At a Senate hearing on Wednesday, Facebook’s head of global policy management, Monika Bickert, touted her company’s potential to help people addicted to opioids.
“We have seen social media be a tremendous place of support for those thinking of harming themselves or struggling with opioid addiction,” she said. “We’re exploring and developing ways of linking people up with resources. We’re doing that for opiate addiction, for thoughts of self-harm, people asking or searching for hateful content. We do think this can be a positive thing for overall wellness.”
Yet even as Bickert addressed the Commerce, Science, and Transportation Committee, popular Instagram tags related to opioid abuse and recovery remained an easy portal for users of Facebook’s image-sharing service to find those very drugs.
Dozens of top posts under the #opioidcrisis and #opioidaddiction hashtags contained comments touting Oxycontin, Percocet, Codeine, and other prescription opioids — along with phone numbers and usernames for encrypted messaging accounts. A typical entry, under a video describing tens of thousands of deaths by drug overdose, offered "fast deals" on "Oxys, Roxy, Xans, Addy, codeine, perc...Available 24.7 for delivery."
"We do not allow the sale of illegal drugs on Instagram," a Facebook spokesperson wrote in a comment to BuzzFeed News. "It is against our policies to buy, sell or trade non-medical or pharmaceutical drugs on our platform — including in comments. Inappropriate comments can and should be reported, and will be reviewed like posts or stories."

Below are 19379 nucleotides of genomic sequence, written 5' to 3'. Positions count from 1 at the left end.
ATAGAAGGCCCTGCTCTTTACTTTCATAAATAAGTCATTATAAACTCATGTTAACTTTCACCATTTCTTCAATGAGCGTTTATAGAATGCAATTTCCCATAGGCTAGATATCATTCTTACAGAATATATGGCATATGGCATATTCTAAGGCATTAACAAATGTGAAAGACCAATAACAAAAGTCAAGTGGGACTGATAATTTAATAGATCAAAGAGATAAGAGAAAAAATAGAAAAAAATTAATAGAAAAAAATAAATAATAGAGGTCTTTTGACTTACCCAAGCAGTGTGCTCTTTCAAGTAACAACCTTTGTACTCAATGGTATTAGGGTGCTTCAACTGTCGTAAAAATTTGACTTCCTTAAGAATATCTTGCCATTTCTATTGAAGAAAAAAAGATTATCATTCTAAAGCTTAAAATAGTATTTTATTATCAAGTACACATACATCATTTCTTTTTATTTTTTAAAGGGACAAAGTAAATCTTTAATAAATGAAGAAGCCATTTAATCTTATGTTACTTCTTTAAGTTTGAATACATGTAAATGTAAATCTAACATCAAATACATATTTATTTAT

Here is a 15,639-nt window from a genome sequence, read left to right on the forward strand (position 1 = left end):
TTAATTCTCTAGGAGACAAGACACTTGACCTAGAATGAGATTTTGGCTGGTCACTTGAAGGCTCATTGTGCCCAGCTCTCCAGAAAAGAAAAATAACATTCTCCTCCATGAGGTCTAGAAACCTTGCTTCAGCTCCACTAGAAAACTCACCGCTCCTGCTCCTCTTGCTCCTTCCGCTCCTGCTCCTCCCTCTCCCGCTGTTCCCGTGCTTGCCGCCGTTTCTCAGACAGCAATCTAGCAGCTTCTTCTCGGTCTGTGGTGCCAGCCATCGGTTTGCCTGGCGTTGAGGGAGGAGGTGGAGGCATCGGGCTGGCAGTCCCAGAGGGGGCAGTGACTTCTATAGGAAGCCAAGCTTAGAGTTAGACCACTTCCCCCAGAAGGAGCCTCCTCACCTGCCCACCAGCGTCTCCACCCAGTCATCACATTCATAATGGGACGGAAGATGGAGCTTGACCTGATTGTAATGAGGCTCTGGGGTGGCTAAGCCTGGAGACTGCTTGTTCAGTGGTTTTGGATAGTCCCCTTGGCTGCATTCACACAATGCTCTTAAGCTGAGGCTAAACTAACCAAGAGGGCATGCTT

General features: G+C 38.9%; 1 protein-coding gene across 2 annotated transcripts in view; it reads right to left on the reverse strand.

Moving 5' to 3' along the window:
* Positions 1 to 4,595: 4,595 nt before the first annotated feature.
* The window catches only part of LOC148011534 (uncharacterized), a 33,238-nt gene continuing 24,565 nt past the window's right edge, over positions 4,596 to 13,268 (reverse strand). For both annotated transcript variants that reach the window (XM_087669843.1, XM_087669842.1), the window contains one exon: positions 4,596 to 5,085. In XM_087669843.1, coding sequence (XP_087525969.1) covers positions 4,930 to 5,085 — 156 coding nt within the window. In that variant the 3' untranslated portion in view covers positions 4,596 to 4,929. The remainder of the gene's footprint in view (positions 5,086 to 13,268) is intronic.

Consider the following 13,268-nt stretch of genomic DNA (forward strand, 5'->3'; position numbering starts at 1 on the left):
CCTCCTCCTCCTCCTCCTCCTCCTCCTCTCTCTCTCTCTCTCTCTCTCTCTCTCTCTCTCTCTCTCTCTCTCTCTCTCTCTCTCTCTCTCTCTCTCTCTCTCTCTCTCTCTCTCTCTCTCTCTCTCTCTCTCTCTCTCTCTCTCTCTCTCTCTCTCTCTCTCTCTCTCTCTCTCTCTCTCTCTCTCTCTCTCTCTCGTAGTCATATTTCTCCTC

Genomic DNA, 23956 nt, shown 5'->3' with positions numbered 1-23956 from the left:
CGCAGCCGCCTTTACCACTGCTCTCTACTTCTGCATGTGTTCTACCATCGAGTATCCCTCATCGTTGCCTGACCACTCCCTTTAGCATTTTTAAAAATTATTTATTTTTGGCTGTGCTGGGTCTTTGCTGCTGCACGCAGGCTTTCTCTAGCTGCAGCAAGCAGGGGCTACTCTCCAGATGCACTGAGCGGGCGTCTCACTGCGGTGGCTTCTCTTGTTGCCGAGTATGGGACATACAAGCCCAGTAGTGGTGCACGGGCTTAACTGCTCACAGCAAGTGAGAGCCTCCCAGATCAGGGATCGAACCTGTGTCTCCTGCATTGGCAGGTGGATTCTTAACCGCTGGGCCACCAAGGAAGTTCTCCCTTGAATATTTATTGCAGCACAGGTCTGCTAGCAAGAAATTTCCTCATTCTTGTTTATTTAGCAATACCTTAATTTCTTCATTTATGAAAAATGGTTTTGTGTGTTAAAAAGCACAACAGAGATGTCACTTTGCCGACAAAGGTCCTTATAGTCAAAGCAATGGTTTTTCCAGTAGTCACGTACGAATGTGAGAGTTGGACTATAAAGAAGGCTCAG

Social media’s role in boosting the American opioid crisis, and the way dealers have used Instagram to connect with buyers, have long been known. Last year, the Washington Post described the service as “a sizable open marketplace for advertising illegal drugs.” Instagram responded by cracking down on the drug-specific hashtags where many of these offers once lived.
Now, though, as Facebook strives to highlight the way its services can connect addicts with recovery communities, these hubs are also valuable real estate for dealers. It’s a significant oversight for the company, which is trying to show it can deal with the problem of drugs on its platforms to discourage legislation that would increase its liability for hosting such content.
Eileen Carey, an activist and former tech industry executive who for years has kept a record of drug sales on social platforms, told BuzzFeed News that she approached Bickert after the hearing and showed her the comments.
“She thanked me for flagging,” Carey said. A day later, however, the hashtag-located opioid markets remained open for business.